Design and physiology of capillaries and secondary circulation | Circulatory Fluid Balance and Transcapillary Exchange

Research output: Chapter in Book/Report/Conference proceedingChapter

Abstract

The movement of fluid between the intravascular and interstitial compartments is dependent upon the balance of pressure pushing fluid out of each compartment (hydraulic pressure) and the protein-dependent osmotic pressure (oncotic pressure) pulling fluid into the compartment. Compared to mammals, most fish capillaries are relatively permeable to proteins and transcapillary fluid balance is to a large extent dependent upon hydraulic (blood) pressure. This enables fish to rapidly mobilize fluid from the interstitium into the blood following hemorrhage and thereby survive considerable blood loss.

Original languageEnglish
Title of host publicationEncyclopedia of Fish Physiology
PublisherElsevier Inc.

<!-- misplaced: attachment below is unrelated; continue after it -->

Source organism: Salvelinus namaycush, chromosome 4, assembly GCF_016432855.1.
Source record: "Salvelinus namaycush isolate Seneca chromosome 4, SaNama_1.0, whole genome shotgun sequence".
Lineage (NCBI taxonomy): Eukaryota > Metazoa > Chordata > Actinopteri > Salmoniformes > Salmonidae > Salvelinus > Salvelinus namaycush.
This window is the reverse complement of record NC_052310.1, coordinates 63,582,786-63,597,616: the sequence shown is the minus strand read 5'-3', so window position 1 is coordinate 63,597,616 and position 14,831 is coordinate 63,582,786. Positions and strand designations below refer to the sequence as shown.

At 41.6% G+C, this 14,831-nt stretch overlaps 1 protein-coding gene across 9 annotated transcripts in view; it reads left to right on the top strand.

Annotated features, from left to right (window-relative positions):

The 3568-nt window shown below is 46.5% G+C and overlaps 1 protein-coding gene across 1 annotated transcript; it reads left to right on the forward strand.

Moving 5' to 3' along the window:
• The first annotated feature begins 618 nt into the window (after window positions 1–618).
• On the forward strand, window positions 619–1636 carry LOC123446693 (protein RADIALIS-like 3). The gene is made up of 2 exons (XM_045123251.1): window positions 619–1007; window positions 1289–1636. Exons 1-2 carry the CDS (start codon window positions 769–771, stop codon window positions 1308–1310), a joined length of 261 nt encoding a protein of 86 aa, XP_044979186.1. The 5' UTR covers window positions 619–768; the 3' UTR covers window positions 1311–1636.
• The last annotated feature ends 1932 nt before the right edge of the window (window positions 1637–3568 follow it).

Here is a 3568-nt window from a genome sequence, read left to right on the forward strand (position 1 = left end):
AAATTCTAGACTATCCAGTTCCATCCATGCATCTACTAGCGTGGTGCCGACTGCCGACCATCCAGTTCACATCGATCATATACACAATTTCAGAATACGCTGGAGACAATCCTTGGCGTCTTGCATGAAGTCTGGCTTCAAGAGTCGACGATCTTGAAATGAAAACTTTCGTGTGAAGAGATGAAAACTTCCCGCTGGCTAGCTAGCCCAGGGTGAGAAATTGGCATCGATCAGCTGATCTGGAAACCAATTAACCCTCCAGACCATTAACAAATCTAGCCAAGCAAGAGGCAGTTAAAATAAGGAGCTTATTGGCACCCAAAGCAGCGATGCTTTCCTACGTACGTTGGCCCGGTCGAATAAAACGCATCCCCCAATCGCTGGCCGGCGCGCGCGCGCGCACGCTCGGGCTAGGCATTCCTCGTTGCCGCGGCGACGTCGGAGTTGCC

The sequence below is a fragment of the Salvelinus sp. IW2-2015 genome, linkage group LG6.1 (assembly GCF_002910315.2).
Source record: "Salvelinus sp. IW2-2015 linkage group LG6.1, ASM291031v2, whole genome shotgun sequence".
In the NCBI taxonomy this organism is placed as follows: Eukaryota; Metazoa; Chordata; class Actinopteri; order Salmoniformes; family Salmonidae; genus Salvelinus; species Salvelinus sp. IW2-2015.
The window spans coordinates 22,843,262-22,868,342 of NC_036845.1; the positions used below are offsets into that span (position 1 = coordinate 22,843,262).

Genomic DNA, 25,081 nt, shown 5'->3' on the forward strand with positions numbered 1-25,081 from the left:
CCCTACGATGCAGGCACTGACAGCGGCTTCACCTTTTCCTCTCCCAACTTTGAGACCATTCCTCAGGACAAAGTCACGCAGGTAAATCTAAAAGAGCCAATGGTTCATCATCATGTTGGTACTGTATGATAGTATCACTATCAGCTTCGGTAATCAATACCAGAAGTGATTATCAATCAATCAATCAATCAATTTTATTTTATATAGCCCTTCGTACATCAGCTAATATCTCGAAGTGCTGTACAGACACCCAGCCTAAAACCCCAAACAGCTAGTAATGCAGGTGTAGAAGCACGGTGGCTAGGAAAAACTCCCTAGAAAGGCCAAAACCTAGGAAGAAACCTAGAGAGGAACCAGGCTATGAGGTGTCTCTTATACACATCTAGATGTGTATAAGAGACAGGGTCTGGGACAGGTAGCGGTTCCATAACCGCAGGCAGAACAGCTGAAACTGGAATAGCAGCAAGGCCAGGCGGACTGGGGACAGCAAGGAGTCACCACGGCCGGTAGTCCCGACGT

Pages1154-1160
Number of pages7
Volume2
ISBN (Print)9780080923239
DOIs
StatePublished - 2011

Fingerprint

Water-Electrolyte Balance
physiology
Pressure
Fishes
Osmotic Pressure
fluid mechanics
Mammals
Proteins
Hemorrhage
Blood Pressure
blood
osmotic pressure
fish
blood pressure
hemorrhage
proteins
fluids
mammals

Keywords

  • Fluid compartments
  • Interstitial fluid
  • Reflection coefficient
  • Starlings forces
  • Transcapillary fluid balance

ASJC Scopus subject areas

  • Agricultural and Biological Sciences(all)

Cite this

Design and physiology of capillaries and secondary circulation | Circulatory Fluid Balance and Transcapillary Exchange. / Olson, Kenneth.

Encyclopedia of Fish Physiology. Vol. 2 Elsevier Inc., 2011. p. 1154-1160.

Research output: Chapter in Book/Report/Conference proceedingChapter

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